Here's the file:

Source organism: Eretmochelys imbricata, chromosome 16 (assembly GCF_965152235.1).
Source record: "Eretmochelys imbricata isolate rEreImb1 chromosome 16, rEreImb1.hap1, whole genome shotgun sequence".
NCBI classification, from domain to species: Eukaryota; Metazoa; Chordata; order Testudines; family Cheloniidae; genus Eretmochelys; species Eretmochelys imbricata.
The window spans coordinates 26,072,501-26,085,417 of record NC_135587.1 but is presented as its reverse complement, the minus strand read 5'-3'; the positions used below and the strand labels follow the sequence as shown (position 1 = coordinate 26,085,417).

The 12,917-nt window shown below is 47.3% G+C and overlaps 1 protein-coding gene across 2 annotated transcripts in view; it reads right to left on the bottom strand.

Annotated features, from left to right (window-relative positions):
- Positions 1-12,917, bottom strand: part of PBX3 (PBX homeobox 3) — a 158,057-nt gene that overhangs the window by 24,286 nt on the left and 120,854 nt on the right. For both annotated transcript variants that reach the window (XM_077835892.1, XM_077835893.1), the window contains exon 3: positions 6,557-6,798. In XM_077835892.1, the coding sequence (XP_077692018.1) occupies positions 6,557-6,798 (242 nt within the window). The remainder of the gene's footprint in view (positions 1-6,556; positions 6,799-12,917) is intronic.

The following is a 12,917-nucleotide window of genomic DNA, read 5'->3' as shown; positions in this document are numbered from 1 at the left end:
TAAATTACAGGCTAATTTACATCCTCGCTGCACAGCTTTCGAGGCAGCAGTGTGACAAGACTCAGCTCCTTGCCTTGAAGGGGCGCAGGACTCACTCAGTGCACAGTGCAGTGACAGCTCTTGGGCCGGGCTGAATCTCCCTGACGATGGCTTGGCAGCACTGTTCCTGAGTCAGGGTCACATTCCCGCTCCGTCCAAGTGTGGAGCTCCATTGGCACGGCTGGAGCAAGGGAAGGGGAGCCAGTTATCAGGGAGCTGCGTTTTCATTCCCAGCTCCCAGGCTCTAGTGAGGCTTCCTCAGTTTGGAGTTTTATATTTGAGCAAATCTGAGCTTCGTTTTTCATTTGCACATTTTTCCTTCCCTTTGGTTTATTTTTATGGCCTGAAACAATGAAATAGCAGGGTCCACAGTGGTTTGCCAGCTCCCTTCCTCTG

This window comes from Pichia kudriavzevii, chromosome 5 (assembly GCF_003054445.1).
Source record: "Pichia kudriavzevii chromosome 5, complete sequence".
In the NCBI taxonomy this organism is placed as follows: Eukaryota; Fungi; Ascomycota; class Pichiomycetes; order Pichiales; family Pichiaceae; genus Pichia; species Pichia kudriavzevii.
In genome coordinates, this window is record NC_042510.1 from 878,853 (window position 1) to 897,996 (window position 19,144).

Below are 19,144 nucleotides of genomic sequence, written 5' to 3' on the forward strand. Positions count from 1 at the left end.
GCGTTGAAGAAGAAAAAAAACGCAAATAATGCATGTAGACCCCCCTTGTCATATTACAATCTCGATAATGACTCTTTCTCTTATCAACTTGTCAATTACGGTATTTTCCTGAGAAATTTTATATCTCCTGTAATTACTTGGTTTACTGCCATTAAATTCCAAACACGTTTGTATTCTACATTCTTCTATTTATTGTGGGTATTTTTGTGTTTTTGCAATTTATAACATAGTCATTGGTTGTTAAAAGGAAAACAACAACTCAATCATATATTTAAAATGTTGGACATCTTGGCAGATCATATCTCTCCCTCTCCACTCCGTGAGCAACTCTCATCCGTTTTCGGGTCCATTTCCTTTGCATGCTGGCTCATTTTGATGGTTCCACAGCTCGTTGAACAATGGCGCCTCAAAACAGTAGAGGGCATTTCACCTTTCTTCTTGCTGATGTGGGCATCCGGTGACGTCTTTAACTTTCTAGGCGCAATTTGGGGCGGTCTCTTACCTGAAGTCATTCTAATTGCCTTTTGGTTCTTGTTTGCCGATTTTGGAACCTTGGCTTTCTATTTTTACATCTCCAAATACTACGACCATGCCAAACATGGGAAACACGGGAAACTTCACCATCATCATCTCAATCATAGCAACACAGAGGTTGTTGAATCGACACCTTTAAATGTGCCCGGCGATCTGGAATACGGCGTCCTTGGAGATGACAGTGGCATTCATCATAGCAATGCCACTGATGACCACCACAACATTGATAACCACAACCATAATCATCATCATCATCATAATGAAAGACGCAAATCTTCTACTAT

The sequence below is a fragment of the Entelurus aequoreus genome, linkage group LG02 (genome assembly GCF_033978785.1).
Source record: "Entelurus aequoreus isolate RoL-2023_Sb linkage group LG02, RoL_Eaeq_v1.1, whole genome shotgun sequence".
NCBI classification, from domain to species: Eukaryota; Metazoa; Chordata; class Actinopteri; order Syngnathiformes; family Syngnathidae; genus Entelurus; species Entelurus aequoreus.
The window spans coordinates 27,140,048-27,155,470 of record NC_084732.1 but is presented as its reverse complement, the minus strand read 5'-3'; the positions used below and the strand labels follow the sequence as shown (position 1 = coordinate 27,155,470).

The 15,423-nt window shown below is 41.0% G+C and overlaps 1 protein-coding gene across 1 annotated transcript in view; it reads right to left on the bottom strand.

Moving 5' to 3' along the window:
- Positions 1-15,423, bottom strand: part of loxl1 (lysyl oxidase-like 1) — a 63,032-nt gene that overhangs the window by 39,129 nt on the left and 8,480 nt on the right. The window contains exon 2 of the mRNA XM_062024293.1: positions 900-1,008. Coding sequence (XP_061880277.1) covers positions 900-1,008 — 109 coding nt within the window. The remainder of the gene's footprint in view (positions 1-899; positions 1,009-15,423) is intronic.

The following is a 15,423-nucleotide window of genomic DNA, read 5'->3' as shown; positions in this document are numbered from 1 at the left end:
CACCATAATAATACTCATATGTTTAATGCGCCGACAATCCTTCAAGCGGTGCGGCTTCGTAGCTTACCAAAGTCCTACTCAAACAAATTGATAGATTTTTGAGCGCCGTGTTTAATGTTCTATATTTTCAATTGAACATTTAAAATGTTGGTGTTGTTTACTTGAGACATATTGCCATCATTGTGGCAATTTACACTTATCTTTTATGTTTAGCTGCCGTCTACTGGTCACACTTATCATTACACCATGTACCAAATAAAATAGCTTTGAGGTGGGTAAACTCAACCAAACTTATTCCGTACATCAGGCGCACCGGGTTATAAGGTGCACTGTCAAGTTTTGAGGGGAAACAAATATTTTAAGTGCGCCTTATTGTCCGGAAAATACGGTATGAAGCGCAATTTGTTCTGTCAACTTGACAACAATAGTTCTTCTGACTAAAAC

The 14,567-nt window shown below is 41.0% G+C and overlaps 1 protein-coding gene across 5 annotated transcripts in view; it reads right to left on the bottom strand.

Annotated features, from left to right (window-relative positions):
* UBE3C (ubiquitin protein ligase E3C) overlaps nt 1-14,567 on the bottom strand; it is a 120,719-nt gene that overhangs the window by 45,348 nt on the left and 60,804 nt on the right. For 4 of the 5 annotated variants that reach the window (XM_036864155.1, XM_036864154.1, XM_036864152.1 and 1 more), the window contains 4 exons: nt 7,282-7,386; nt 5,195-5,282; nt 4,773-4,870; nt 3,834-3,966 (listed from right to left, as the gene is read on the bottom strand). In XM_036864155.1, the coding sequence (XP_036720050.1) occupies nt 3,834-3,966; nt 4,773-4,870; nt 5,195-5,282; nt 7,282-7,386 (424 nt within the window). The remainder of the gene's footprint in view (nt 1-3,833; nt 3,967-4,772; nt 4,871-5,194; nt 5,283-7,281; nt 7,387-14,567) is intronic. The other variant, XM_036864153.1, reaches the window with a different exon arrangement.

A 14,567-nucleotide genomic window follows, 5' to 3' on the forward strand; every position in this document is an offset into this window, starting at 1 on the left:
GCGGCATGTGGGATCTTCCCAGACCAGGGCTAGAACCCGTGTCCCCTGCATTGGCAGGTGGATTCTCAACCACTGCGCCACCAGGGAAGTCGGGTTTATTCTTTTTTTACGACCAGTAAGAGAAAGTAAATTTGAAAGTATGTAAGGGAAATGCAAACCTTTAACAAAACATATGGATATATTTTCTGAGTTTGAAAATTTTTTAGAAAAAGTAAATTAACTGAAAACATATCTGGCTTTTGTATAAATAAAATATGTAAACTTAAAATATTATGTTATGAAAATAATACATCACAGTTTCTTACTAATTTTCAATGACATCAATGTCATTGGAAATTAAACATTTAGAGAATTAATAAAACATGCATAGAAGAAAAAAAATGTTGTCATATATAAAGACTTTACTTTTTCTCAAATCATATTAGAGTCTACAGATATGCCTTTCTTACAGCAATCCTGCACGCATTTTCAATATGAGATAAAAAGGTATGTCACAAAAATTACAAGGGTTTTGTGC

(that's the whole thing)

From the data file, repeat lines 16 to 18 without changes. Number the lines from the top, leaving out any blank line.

The sequence below is a fragment of the Entelurus aequoreus genome, linkage group LG02 (genome assembly GCF_033978785.1).
Source record: "Entelurus aequoreus isolate RoL-2023_Sb linkage group LG02, RoL_Eaeq_v1.1, whole genome shotgun sequence".
NCBI classification, from domain to species: Eukaryota; Metazoa; Chordata; class Actinopteri; order Syngnathiformes; family Syngnathidae; genus Entelurus; species Entelurus aequoreus.